JERUSALEM (Rahnuma): Just six weeks after Israelis took to the polls, the parliament, known as the Knesset, dissolved itself on Wednesday and scheduled another general election for mid-September of this year.
The latest development came after Israeli Prime Minister Benjamin Netanyahu failed to form a coalition government. His deadline, which expired at Wednesday midnight, came after weeks of negotiations with several parties.
While other right-wing and ultra-orthodox parties reached an agreement with Netanyahu’s Likud party, once ally Avigdor Lieberman refused to make concessions and made it impossible for the Israeli leader to lead a majority in the Knesset.
Lieberman leads the ultra-right Yisrael Beiteinu party. His principle demand was to follow through on a law that mandates all ultra-orthodox Jews to be drafted into the army, just like secular Jews do. For years this has been a controversial topic in Israel, but this time Lieberman took his policies to the brink.
“It’s an important matter – but not that important that we need to be dragged into another election,” said Ohad Elkayam who works in Jerusalem.
Now, just months after elections, Israelis will head to the polls once again in the fall. Never has Israel held general elections twice in the same year.
“I was sure that in the final hours they would announce that it all worked out and they have reached an agreement through negotiations – it surprised me and everyone I know,” said Ehud Choona, a Jerusalem resident.
The newspaper headlines also portrayed similar sentiments. “Such a day has never been seen at the Knesset,” one of the headlines read.
“I think that nobody predicted this scenario, this is really a huge surprise because the laws that we know about politics, that at the end of the day, at the last minute – they always agree,” said Gideon Rahat, a professor at the Israeli Democracy Institute.
Netanyahu, who has been in position for a decade, is set to become Israel’s longest serving prime minister. While this is a record he will break anyway this summer, his political future seems uncertain. Asking the people for a renewed mandate just weeks after the majority voted for him is a political gamble which even he cannot predict the outcome of.
For years, he has been considered by many in the country as a political magician who is constantly at least one step ahead of his rivals. But this time, it appears the ground beneath him is not as stable.
For starters, his magic-making did not work in consolidating a coalition that would have averted the crisis altogether. The very fact that he struggled to do so, even before it was known he would fail, was surprising to many.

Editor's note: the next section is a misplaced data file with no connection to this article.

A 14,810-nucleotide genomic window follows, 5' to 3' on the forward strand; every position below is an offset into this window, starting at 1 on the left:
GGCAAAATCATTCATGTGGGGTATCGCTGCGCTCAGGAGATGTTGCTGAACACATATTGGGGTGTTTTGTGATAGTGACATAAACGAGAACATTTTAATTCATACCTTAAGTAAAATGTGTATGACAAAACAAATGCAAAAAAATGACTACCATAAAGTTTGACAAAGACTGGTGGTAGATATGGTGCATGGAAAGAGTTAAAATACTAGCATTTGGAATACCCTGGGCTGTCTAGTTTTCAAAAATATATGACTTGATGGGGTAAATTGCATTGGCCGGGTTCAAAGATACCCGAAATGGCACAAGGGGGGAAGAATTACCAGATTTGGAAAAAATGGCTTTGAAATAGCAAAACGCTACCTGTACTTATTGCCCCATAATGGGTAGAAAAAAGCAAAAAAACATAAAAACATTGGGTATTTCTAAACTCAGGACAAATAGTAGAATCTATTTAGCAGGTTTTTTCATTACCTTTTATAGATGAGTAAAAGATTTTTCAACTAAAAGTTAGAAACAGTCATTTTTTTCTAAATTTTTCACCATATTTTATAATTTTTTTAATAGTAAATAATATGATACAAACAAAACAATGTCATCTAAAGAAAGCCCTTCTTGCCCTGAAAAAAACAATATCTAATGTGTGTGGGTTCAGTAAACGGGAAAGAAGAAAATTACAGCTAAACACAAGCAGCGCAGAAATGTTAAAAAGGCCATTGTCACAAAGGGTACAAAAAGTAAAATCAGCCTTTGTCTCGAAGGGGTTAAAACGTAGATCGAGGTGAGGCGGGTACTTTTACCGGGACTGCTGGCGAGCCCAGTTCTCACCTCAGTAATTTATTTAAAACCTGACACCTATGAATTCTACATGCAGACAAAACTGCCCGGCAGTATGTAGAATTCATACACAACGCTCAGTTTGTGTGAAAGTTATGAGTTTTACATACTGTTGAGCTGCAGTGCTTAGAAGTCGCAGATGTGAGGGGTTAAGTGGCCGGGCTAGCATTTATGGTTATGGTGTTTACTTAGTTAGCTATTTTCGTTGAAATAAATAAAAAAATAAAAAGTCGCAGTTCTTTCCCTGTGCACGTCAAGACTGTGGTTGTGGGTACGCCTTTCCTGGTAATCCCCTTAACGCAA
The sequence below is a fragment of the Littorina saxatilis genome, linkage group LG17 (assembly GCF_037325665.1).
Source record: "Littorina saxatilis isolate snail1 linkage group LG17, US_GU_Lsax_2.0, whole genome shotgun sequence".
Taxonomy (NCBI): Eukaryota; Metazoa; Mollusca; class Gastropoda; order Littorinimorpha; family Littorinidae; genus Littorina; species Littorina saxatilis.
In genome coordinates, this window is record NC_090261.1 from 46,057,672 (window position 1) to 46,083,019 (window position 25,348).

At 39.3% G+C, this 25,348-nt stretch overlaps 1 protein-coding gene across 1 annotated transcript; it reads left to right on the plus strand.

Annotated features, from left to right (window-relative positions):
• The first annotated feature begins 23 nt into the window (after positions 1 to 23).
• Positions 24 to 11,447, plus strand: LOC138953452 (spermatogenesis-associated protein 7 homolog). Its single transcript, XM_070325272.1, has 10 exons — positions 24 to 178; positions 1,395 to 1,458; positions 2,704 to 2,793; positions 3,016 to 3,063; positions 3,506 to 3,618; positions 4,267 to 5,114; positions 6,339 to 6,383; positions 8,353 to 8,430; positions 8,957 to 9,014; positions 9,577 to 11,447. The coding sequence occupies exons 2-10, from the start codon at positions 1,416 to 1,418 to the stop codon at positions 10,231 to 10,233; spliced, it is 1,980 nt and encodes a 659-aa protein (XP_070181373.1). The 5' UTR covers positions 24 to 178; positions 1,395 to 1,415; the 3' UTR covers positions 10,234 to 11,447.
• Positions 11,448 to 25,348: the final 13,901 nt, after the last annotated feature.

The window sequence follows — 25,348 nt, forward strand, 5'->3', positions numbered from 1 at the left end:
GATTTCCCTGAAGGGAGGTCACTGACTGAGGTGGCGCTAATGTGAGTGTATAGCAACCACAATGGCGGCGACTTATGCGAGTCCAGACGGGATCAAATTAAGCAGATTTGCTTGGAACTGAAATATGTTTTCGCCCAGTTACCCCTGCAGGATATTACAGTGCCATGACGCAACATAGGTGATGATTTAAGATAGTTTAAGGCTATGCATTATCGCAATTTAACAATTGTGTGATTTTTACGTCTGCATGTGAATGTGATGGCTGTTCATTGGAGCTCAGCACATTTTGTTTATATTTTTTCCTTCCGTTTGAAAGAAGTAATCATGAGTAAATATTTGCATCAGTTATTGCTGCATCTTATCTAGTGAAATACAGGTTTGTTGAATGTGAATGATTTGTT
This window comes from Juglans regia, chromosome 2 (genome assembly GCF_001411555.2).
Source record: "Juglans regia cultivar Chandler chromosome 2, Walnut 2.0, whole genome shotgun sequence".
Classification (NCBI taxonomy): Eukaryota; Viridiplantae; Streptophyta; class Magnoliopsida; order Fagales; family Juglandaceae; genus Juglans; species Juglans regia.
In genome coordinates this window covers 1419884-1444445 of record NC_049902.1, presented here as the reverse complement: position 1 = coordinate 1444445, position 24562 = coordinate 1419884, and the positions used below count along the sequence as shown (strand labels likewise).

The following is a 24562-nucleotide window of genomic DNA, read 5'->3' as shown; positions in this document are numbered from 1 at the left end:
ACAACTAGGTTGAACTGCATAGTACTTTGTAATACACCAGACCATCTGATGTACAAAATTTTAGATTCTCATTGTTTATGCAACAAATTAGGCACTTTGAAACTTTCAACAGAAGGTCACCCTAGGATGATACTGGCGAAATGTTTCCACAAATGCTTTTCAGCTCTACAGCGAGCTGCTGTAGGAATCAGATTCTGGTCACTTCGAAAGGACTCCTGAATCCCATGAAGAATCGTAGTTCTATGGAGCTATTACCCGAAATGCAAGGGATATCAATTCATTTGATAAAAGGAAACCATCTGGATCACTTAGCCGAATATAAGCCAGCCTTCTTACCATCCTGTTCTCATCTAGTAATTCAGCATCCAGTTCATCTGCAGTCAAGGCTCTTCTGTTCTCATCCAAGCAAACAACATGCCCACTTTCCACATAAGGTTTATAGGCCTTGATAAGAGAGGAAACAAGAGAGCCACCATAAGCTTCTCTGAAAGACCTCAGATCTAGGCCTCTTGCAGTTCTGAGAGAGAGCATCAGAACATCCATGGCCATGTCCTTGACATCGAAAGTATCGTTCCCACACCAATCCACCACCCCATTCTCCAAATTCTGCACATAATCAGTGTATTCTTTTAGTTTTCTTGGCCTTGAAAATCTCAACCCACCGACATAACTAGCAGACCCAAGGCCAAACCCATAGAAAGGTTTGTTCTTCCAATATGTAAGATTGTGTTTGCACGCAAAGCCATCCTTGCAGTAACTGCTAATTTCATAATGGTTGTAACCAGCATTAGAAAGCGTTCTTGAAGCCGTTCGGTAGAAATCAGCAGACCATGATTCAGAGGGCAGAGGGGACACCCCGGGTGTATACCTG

He is also in a precarious legal situation, under the threat of several corruption indictments the fate of which to be determined in the following months.
Yet, armed with vast political experience, he must not be underestimated.
“We know Netanyahu for many years and I think it might not be the last word because he’s very strong,” Rahat told Xinhua.
“He demonstrated relative weakness but he is a very stubborn person and very strong and I think that it’s not over yet but definitely several times he proved that he is not as strong as he was before. Everything is open,” said Abraham Diskin, a political scientist from the Hebrew University in Jerusalem.
According to Israeli law, Netanyahu was to concede his failure to form a coalition to the president and let him designate another candidate to attempt to form a coalition. But the Israeli premier jumped the gun and promoted a bill dissolving the Israeli Knesset leading the country to renewed elections. It is a huge gamble.
But otherwise, the president would have granted Benny Gantz, Netanyahu’s main political rival, the opportunity to try and form a government. This was apparently a risk Netanyahu was not willing to take.
“He (Netanyahu) doesn’t have the confidence that he is going to win the next elections, but you know – between the alternatives to giving up and trying to gamble again – I think from his point of view, he made the right gamble,” Diskin told Xinhua.
Gantz leads the centrist Blue-and-White party which got the same amount of mandates as the Likud did – 35. However, he did not have as many partners for a coalition government as Netanyahu did, or at least thought he did.
In the hours after the decision on elections was made, Israelis were in a state of surprise. Many were upset and there was criticism of the politicians about the high cost of elections. Just recovering from an election period, the Israeli economy and government are now forced to continue to function at a relative standstill as another round of elections is expected.
Potential voters are increasingly disenfranchised.
“Politicians think only of themselves, about what they want and not what the people want…What we need is sometimes for them to be flexible for the good of the people,” said Rachel Ajami in Jerusalem.
“No one understands and cannot understand what has just happened, because we don’t understand! We don’t understand!” Ruth Shlomovitch said, “There’s a limit!”
Just five months after the April 2019 election, will Israelis head to the polls in similar numbers? Will there be a decrease or increase in voter turnout?
Diskin believes turnout might be higher than the previous and very recent 68.5 percent.
“It’s going to be very tense because you know, now people have emotions about it and when people are emotional and when the elections are close, it’s going to be a very close kind of campaign, the turnout doesn’t tend to be low,” Diskin said.
As Israel will head to the second snap elections within a year, the immediate future for the Israeli political system is cloudy at best.